Mimi Zeiger

Critic, editor, curator and instigator.

Reading Countryside, A Report, a book of essays on rural areas by the Dutch architect and his research studio AMO, during the time of Covid-19 is like trying to learn to swim by watching a goldfish.

Produced as a catalogue to accompany the currently shuttered exhibition Countryside, The Future at New York’s Guggenheim museum, the small paperback has a silver foil cover designed by Irma Boom that glints appealingly as it catches the light. The words “Countryside in your pocket! $24.95” advertise an accessible price point.

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It would be cliché if it wasn’t true. On a day hazy with smoke from the Woolsey fire, Pritzker Prize-winning Dutch architect and theorist Rem Koolhaas is grumbling about L.A. traffic. Specifically, the two hours it took to get across town on a Friday.

Sitting in the cushy lobby of the Fairmont Miramar Hotel in Santa Monica, Koolhaas is a cautionary futurist. He once called multimodal Los Angeles a prototype habitat for the future of all cities because of its flexibility, networks and mobility.

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The gesture was more graceful than the act. With one generous flick of the wrist I sent the paperback sailing across the room. The book, The Age of Earthquakes: A Guide to the Extreme Present, is a small volume tri-authored by an intellectual supergroup: novelist and artist Douglas Coupland, international curator Hans Ulrich Obrist, and cultural critic Shumon Basar. In wry deference to its subject, the cover is inked in an oil slick chromo metallic. As Earthquakes arced from the couch to the closet door, which it hit with a thud before dropping to the floor, light reflected off its glistening surface, giving the appearance of a salmon spawning upstream.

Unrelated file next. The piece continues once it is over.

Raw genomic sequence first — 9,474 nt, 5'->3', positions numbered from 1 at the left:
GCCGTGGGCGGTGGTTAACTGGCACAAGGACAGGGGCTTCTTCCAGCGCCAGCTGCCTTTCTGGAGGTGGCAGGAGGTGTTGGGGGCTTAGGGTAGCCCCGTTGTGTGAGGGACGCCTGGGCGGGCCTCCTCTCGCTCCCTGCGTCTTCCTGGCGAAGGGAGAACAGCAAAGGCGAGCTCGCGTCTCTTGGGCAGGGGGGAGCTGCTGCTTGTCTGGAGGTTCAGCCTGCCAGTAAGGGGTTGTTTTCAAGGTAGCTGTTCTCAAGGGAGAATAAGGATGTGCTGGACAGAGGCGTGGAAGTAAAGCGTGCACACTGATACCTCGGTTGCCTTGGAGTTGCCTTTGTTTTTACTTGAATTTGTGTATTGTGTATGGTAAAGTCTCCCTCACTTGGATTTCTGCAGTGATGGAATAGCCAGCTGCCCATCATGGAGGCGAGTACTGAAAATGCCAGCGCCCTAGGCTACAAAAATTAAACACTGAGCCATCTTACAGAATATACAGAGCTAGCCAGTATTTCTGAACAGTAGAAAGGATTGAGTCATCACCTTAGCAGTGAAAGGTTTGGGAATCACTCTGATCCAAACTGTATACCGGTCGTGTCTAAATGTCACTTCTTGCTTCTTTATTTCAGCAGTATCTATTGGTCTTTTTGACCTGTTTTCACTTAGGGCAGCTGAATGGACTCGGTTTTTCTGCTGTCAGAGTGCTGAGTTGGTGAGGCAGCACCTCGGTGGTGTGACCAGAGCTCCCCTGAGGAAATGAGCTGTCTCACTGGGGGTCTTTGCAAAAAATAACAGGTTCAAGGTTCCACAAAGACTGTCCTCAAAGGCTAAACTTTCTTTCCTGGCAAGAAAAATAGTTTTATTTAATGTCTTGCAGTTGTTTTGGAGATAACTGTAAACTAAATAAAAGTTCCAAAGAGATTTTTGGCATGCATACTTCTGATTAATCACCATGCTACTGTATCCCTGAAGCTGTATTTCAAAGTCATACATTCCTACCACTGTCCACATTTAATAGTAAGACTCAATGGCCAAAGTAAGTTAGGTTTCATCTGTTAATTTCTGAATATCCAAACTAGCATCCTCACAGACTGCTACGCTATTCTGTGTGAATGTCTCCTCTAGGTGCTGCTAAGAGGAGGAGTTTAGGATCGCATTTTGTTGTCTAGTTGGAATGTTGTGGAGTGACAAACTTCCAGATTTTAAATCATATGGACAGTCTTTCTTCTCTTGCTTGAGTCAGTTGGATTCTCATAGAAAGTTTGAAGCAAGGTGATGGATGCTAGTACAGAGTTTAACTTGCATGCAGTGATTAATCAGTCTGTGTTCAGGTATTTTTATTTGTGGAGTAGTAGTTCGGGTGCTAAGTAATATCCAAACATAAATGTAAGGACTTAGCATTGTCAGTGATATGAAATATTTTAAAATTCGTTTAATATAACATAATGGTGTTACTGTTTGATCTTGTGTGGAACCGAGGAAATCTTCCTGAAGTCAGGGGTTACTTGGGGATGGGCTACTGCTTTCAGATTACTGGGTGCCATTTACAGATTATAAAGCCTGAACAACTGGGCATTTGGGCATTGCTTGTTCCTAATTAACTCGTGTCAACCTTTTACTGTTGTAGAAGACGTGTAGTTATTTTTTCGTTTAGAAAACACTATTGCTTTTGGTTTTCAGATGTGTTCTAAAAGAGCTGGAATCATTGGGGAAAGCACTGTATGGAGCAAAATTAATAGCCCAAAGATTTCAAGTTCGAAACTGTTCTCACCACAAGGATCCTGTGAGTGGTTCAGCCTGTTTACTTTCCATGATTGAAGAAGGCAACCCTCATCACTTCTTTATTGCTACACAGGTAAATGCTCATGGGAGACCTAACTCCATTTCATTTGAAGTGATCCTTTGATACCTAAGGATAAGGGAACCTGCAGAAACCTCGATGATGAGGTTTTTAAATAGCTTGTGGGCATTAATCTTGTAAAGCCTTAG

(For the record, S,M,L,XL also boasts a silver cover, but I can’t imagine throwing the six-pound tome very far. Earthquakes, by contrast, is lightweight at 7.8 ounces).

When it landed, facedown, pages splayed and pressed against the floor, the half-light of the living room lamps seemed to illuminate a mysterious object. An alien ship crash-landed on oak boards. And so it sat there for a few days. Until my irritation with leaving a book on the floor trumped my irritation with the book itself and I picked it up. Read More …

In September, Rem Koolhaas stood in front of a bunch of mayors and experts convened in Brussels for the High Level Group meeting on Smart Cities and called them dumb. Not dumb as in stupid, per se, but as these proponents champion a positivist approach they are mute on the real challenges of contemporary cities and deaf to the role of the architect as a shaper of the urban realm.

In the edited transcript of the talk posted online at the European Commission on 3 November, Koolhaas starts out swinging. “I had a sinking feeling as I was listening to the talks by these prominent figures in the field of smart cities because the city used to be the domain of the architect, and now, frankly, they have made it their domain,” he begins, setting up his tweetable one-two punch. “This transfer of authority has been achieved in a clever way by calling their city smart — and by calling it smart, our city is condemned to being stupid.” Read More …